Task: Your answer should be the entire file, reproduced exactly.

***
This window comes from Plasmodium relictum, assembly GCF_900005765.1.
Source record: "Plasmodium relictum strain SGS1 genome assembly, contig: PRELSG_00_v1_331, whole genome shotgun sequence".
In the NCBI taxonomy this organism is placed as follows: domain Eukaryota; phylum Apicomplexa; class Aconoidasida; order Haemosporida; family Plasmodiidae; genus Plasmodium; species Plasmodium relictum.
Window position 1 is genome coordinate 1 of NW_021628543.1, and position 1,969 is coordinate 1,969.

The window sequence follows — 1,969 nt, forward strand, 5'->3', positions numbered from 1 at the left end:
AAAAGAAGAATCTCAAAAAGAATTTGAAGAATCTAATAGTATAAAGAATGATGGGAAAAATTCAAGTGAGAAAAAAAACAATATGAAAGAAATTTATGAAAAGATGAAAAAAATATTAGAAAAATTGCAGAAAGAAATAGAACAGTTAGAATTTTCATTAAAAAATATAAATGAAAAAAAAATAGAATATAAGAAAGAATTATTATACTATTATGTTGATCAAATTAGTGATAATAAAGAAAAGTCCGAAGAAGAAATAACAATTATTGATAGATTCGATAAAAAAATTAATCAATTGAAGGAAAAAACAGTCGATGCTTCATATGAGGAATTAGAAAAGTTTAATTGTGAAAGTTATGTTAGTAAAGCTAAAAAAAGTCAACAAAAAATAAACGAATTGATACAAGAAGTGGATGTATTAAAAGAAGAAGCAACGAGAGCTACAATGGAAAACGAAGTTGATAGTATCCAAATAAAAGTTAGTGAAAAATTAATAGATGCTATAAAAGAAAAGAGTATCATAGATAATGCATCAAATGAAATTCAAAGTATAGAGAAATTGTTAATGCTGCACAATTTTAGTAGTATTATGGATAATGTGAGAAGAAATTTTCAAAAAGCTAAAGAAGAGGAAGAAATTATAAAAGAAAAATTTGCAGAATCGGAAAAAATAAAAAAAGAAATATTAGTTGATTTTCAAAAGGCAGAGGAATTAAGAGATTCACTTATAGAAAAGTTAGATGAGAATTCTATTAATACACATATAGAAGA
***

This window comes from Plasmodium relictum, assembly GCF_900005765.1.
Source record: "Plasmodium relictum strain SGS1 genome assembly, contig: PRELSG_00_v1_331, whole genome shotgun sequence".
In the NCBI taxonomy this organism is placed as follows: domain Eukaryota; phylum Apicomplexa; class Aconoidasida; order Haemosporida; family Plasmodiidae; genus Plasmodium; species Plasmodium relictum.
Window position 1 is genome coordinate 1 of NW_021628543.1, and position 1,969 is coordinate 1,969.

The window sequence follows — 1,969 nt, forward strand, 5'->3', positions numbered from 1 at the left end:
AAAAGAAGAATCTCAAAAAGAATTTGAAGAATCTAATAGTATAAAGAATGATGGGAAAAATTCAAGTGAGAAAAAAAACAATATGAAAGAAATTTATGAAAAGATGAAAAAAATATTAGAAAAATTGCAGAAAGAAATAGAACAGTTAGAATTTTCATTAAAAAATATAAATGAAAAAAAAATAGAATATAAGAAAGAATTATTATACTATTATGTTGATCAAATTAGTGATAATAAAGAAAAGTCCGAAGAAGAAATAACAATTATTGATAGATTCGATAAAAAAATTAATCAATTGAAGGAAAAAACAGTCGATGCTTCATATGAGGAATTAGAAAAGTTTAATTGTGAAAGTTATGTTAGTAAAGCTAAAAAAAGTCAACAAAAAATAAACGAATTGATACAAGAAGTGGATGTATTAAAAGAAGAAGCAACGAGAGCTACAATGGAAAACGAAGTTGATAGTATCCAAATAAAAGTTAGTGAAAAATTAATAGATGCTATAAAAGAAAAGAGTATCATAGATAATGCATCAAATGAAATTCAAAGTATAGAGAAATTGTTAATGCTGCACAATTTTAGTAGTATTATGGATAATGTGAGAAGAAATTTTCAAAAAGCTAAAGAAGAGGAAGAAATTATAAAAGAAAAATTTGCAGAATCGGAAAAAATAAAAAAAGAAATATTAGTTGATTTTCAAAAGGCAGAGGAATTAAGAGATTCACTTATAGAAAAGTTAGATGAGAATTCTATTAATACACATATAGAAGA